• Topic: Security, Defense Policy, NATO
  • Political Geography: Russia, United States, Europe
  • Author: William C. Wohlforth
  • Publication Date: 08-1998
  • Content Type: Working Paper
  • Institution: The Geneva Centre for Security Policy
  • Abstract: The most important security threat Russia faces, and the main threat it poses to the rest of the world, is its own implosion. If traditional security has to do with the manipulation and managment of the use of military force by states, then Russia's major contemporary problems must be understood under the "new security" rubric. Because the world has never before had to deal with the breakdown of a nuclear superpower, the security challenges Russia presents are certainly novel. But if "new security" is supposed to encompass problems that are transnational in nature and challenge state-centric analysis, then it too does not capture today's Russian question. For at the root of Russia's security problems is the absence of an effective government. To be sure, all of these problems are made more complicated by globalization. Many of them would continue to pester world politics even if Moscow had a capable government. But the root of these problems and the reason they present such great potential dangers is the absence of a capable state in Russia.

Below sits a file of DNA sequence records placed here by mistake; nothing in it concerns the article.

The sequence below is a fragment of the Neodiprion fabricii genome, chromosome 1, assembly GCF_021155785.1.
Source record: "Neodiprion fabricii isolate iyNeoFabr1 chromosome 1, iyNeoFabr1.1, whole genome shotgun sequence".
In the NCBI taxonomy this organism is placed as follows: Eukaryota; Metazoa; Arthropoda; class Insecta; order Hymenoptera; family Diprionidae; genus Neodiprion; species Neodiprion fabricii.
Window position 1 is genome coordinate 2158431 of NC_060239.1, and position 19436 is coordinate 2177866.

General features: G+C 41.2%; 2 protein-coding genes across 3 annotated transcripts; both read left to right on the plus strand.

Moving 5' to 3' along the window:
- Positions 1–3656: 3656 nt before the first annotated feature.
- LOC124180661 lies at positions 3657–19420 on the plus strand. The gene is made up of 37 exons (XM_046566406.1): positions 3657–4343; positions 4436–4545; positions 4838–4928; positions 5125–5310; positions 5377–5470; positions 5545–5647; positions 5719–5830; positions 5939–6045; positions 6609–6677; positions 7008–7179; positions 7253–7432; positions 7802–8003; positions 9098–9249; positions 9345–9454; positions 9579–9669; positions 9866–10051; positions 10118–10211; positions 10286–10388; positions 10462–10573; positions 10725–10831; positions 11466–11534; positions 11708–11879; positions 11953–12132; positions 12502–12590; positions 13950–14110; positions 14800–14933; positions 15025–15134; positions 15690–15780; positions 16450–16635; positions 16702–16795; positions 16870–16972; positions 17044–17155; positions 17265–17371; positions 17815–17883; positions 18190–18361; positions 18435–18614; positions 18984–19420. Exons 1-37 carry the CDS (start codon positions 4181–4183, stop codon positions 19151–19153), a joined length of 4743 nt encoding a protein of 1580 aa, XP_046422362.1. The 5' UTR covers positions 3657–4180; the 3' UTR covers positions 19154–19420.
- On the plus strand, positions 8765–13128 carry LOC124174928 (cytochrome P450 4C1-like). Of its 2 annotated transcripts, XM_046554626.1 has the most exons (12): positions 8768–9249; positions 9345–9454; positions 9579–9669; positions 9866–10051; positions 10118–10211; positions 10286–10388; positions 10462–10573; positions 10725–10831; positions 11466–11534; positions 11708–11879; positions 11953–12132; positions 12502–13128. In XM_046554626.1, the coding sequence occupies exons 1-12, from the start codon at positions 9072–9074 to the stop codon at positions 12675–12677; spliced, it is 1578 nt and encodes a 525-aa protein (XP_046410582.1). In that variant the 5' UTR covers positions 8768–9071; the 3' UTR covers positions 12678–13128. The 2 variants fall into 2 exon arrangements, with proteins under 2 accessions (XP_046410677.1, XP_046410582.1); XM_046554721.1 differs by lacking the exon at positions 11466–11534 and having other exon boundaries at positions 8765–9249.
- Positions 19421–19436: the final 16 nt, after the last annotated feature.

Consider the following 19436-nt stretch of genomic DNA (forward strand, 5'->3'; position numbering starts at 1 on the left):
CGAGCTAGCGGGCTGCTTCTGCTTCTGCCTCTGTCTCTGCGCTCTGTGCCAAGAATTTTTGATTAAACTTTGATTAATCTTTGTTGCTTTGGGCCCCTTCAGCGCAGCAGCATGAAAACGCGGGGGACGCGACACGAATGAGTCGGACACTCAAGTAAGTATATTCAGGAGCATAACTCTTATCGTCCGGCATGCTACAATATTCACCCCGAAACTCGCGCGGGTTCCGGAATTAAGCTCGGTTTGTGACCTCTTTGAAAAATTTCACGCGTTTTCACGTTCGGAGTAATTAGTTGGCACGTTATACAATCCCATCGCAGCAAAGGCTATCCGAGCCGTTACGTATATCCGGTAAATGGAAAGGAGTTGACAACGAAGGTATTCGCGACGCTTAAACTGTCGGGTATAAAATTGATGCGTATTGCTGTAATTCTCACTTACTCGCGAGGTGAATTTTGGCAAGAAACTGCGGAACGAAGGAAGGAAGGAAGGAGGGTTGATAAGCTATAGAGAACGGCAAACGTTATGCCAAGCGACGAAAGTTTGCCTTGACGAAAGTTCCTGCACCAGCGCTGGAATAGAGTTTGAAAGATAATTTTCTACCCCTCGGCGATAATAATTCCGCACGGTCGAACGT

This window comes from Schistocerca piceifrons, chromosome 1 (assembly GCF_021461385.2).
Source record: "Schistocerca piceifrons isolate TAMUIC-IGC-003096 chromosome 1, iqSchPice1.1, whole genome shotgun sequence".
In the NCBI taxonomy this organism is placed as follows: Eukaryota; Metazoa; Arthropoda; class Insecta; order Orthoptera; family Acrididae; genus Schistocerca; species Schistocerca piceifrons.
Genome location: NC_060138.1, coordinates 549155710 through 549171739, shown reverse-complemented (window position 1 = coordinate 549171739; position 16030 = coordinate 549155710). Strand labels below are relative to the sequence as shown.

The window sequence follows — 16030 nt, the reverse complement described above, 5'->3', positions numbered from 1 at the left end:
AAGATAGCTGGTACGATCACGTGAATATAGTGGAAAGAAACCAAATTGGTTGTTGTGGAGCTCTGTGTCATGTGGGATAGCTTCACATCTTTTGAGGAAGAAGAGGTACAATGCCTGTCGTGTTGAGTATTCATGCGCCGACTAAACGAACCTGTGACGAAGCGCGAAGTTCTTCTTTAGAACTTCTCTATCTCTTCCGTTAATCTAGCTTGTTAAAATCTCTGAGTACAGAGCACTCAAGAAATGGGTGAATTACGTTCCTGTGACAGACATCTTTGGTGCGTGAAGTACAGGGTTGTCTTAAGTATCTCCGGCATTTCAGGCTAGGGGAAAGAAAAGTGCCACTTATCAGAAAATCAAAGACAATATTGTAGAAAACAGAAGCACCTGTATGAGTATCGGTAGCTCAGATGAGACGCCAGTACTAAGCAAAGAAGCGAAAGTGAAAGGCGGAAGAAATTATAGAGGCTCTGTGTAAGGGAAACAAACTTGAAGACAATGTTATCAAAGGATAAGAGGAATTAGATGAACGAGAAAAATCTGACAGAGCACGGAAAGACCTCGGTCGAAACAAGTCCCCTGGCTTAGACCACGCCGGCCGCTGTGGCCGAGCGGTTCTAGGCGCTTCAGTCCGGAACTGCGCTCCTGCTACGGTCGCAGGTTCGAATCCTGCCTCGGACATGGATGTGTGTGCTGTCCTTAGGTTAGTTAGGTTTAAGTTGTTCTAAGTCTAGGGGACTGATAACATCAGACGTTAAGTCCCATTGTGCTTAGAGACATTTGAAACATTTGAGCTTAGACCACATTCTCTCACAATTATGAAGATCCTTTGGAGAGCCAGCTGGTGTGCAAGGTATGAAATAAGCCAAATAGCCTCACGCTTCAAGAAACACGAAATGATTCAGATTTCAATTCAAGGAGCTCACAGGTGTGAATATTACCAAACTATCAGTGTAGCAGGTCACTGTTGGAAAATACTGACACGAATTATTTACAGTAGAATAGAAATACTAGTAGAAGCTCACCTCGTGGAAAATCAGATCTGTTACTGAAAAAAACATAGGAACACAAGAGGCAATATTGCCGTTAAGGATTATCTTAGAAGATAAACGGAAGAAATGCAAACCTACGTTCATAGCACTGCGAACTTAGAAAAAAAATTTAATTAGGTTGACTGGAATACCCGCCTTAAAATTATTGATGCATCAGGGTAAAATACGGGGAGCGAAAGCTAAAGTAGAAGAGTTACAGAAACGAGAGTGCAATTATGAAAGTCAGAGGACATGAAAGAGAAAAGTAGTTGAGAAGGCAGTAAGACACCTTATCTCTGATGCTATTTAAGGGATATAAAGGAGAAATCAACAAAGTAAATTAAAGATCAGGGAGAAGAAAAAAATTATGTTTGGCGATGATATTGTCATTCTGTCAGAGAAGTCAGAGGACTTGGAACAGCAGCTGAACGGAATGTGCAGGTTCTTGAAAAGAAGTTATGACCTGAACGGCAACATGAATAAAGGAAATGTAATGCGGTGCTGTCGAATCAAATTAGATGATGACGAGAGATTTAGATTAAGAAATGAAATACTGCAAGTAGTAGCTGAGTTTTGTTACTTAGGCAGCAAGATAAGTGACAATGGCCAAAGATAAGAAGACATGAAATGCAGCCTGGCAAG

• Topic: Security, Defense Policy, NATO
  • Political Geography: Russia, United States, Europe
  • Author: Rebecca Johnson, Fraser Cameron, Alberto Navarro, Thierry Tardy, Sophia Clement, Glenys Kinnock, Tom Spencer, John Palmer, Joao de Deus Pinheiro, Christian Kudlich, Paolo Foresti, Hubert Heiss, Peter Ricketts, Elie Marcuse, Johannes Swoboda, Patricia Chilton, Maj Theorin, Stelios Stavrides, Thomas Eckert, Karen Smith, Krister Bringeus, Alexandra Laignel-Lavastine, Ognyan Minchev, Janos Vandor, Eric Remacle, Pauline Neville-Jones, Vasilij Likhachev, Peter Truscott, Jannis Sakellariou, Jesus Nunez, Claire Spencer, Birchara Khader, Alain Gresh, Lotte Leicht, Tim Hancock, David Nyheim, Francisco Rey, Bronwyn Brady, Geraldine O'Callaghan, Peter Saveiys, Brian Wood, Kiflemariam Gebrewold, Bernd Hemingway, Alyson J. K. Bailes
  • Publication Date: 09-1998
  • Content Type: Working Paper
  • Institution: International Security Information Service
  • Abstract: In his opening remarks as Chair of the conference, Tom Spencer, Chair of the European Parliament's Foreign Affairs Committee, congratulated the organisers on their excellent timing. The European Union was now in a phase of 'pragmatic' evolution of CFSP and he believed the next nine months presented opportunities for progress.
  • Topic: Conflict Resolution, Security, Foreign Policy
  • Political Geography: Europe
  • Author: Layna Mosley